A poll conducted earlier this month found that a majority of Iowans oppose increasing the state gas tax, but there was little evidence of that at the Statehouse Monday as plans to raise the motor fuel tax advanced.
A Legacy Foundation statewide poll of 600 Iowans found 62 percent oppose raising the state’s 21-cent-a-gallon motor fuel tax. However, a lawmaker at the forefront of the effort to find more revenue to address critical road and bridge needs said there is another poll that will matter more when it comes time for lawmakers to vote on the issue.
“The poll I’m going by is what I’m being told by individual legislators when they have their forums back home,” House Transportation Committee Chairman Dave Tjepkes, R-Gowrie, said. Based on that feedback, when people understand that the new revenue would have to be used for roads and bridges, they support an increase.
“That’s the poll that will be critical to legislators when they make any determination,” he said.
At a House Transportation subcommittee hearing on House Study Bill 547 — which would phase-in an 8-cent-a-gallon increase over two years beginning in April 2013 and increase the excise tax on vehicle purchases from 5 percent to 6 percent, to make it the same as the sales tax on other purchases — most of the speakers were in favor of the bill.
The opposition came from lobbyists representing new car dealers, truck stop owners and Iowans for tax Relief.
Although generally supportive of the gas tax hike, Scott Sundstrom representing the Iowa Automobile Dealers Association said the higher excise tax would be a disincentive to buying a new vehicle. That would have both economic and environmental impacts because new vehicles are cleaner and more fuel efficient, said.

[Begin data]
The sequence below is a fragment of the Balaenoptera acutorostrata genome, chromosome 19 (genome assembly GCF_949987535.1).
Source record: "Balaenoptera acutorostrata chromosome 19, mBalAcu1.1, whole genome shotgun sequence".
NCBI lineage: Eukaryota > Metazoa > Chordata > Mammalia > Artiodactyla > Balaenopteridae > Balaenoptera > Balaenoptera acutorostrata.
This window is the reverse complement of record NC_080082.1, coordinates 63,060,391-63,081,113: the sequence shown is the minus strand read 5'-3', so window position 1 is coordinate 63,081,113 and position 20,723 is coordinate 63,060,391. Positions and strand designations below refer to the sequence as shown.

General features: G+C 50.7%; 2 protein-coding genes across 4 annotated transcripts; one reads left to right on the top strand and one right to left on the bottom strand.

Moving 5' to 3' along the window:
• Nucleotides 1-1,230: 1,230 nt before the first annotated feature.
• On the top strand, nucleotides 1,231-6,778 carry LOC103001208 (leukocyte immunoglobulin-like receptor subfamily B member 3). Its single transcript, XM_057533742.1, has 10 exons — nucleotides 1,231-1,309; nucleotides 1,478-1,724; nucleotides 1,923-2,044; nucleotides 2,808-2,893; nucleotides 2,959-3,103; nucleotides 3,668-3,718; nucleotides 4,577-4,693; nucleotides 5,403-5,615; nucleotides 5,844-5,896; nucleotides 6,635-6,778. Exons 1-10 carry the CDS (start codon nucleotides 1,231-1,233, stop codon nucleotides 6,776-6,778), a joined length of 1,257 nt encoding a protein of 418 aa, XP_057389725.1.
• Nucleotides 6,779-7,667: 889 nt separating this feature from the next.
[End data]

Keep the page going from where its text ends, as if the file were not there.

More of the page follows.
“The auto industry is just emerging from a difficult past few years,” he said. “Increasing the cost of motor vehicle at this time is not a good idea.”
Highway builders, unions, the Farm Bureau, county engineers, county supervisors, cities, truckers and commodity groups voiced support for the additional revenue.
All five members of the subcommittee – three Republicans and two Democrats — signed off on the bill.
Asked whether the threat of voter retaliation at the ballot box might prevent some lawmakers from supporting the bill, Tjepkes suggested the election-year impact is overstated.
“Virtually every state representative is in constant re-election modes, so I don’t think that intimidates anybody,” he said. “When people go back home to the forums and people tell them they don’t appreciate their local bridge being embargoed, they’re very sensitive to that.”
To him, it’s a question of when, not if.
“Naturally, there are some people who are going to have some concerns, but by and large (lawmakers) are looking to do what they know has to be done,” Tjepkes said. “We’ve been kicking this can down the road for years and sooner or later we’ve got to do it.”
A similar proposal has been approved by a Senate Transportation subcommittee and may get full committee action Feb. 15.